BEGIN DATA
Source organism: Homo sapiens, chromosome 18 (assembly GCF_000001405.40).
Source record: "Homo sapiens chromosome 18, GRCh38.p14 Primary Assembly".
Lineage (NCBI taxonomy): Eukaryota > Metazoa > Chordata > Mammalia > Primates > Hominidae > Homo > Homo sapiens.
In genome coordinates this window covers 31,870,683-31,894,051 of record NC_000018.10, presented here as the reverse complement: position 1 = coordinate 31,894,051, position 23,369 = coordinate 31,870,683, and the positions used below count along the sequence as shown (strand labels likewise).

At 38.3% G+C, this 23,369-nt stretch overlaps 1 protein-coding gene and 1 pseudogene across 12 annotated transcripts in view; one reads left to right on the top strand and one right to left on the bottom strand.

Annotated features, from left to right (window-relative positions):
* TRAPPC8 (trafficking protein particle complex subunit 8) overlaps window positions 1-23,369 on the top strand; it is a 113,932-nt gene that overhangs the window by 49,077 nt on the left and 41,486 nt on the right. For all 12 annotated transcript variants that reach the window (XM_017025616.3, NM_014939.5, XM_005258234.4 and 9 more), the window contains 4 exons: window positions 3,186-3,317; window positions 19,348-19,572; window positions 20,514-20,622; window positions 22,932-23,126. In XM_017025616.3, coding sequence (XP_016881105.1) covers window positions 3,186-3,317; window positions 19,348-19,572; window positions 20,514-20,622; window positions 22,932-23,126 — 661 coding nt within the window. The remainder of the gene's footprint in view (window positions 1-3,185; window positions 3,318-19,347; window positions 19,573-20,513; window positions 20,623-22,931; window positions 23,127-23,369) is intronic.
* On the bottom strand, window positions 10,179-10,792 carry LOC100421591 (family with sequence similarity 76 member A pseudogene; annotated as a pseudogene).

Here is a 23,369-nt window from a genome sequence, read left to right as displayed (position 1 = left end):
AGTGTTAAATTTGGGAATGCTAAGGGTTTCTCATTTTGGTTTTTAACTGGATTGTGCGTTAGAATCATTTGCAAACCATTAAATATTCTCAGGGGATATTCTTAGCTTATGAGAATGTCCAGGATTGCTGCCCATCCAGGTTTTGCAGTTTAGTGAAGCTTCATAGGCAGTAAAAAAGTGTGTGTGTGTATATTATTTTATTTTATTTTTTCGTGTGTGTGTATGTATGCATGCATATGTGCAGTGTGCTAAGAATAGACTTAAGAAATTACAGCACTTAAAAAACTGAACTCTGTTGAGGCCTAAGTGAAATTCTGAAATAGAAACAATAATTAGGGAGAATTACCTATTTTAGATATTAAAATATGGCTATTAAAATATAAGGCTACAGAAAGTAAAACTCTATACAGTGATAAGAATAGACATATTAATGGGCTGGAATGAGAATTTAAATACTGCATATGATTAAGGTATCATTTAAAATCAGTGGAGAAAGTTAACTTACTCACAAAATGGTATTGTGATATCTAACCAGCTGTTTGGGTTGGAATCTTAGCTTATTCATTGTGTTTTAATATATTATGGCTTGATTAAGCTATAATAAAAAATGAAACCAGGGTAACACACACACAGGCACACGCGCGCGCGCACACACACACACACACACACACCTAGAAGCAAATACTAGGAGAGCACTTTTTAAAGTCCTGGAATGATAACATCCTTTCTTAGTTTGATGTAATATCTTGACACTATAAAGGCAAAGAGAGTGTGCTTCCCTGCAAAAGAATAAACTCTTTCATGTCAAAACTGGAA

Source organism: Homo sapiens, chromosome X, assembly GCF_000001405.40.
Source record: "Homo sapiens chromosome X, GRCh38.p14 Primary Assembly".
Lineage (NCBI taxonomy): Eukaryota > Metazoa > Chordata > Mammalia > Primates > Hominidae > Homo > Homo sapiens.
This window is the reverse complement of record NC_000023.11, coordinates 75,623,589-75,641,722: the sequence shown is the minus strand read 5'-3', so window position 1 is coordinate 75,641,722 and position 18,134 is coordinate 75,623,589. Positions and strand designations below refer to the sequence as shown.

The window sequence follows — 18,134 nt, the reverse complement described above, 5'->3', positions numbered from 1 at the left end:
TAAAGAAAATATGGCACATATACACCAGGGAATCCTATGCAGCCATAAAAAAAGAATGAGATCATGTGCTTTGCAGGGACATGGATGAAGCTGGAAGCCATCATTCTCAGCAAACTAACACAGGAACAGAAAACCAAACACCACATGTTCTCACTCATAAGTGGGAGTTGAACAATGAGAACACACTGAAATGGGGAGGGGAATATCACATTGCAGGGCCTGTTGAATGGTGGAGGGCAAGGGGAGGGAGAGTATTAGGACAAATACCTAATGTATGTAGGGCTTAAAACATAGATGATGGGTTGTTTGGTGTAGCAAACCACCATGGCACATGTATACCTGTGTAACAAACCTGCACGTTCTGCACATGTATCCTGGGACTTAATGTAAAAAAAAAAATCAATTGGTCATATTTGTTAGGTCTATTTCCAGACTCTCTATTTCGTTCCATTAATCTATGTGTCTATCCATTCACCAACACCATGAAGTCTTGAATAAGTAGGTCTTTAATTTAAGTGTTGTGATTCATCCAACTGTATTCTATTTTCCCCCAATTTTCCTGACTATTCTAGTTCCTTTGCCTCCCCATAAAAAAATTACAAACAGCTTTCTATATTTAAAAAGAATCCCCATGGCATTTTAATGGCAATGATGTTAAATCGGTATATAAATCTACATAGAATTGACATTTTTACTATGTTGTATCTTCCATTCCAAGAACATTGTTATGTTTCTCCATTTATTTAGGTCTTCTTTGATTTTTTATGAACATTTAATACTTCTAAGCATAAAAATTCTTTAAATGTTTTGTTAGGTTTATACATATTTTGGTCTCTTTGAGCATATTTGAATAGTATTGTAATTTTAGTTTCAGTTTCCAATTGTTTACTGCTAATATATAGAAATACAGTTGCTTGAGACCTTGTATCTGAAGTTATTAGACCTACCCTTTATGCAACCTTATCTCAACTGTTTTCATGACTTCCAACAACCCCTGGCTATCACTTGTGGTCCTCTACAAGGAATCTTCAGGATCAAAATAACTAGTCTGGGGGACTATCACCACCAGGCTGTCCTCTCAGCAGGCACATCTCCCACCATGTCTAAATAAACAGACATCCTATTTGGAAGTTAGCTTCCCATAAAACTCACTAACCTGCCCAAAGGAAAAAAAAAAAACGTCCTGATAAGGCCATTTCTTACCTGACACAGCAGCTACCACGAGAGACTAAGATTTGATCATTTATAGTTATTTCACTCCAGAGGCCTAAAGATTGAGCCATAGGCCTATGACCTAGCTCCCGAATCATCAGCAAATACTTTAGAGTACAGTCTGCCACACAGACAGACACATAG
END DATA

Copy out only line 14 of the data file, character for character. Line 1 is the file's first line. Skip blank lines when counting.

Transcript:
This window is the reverse complement of record NC_000023.11, coordinates 75,623,589-75,641,722: the sequence shown is the minus strand read 5'-3', so window position 1 is coordinate 75,641,722 and position 18,134 is coordinate 75,623,589. Positions and strand designations below refer to the sequence as shown.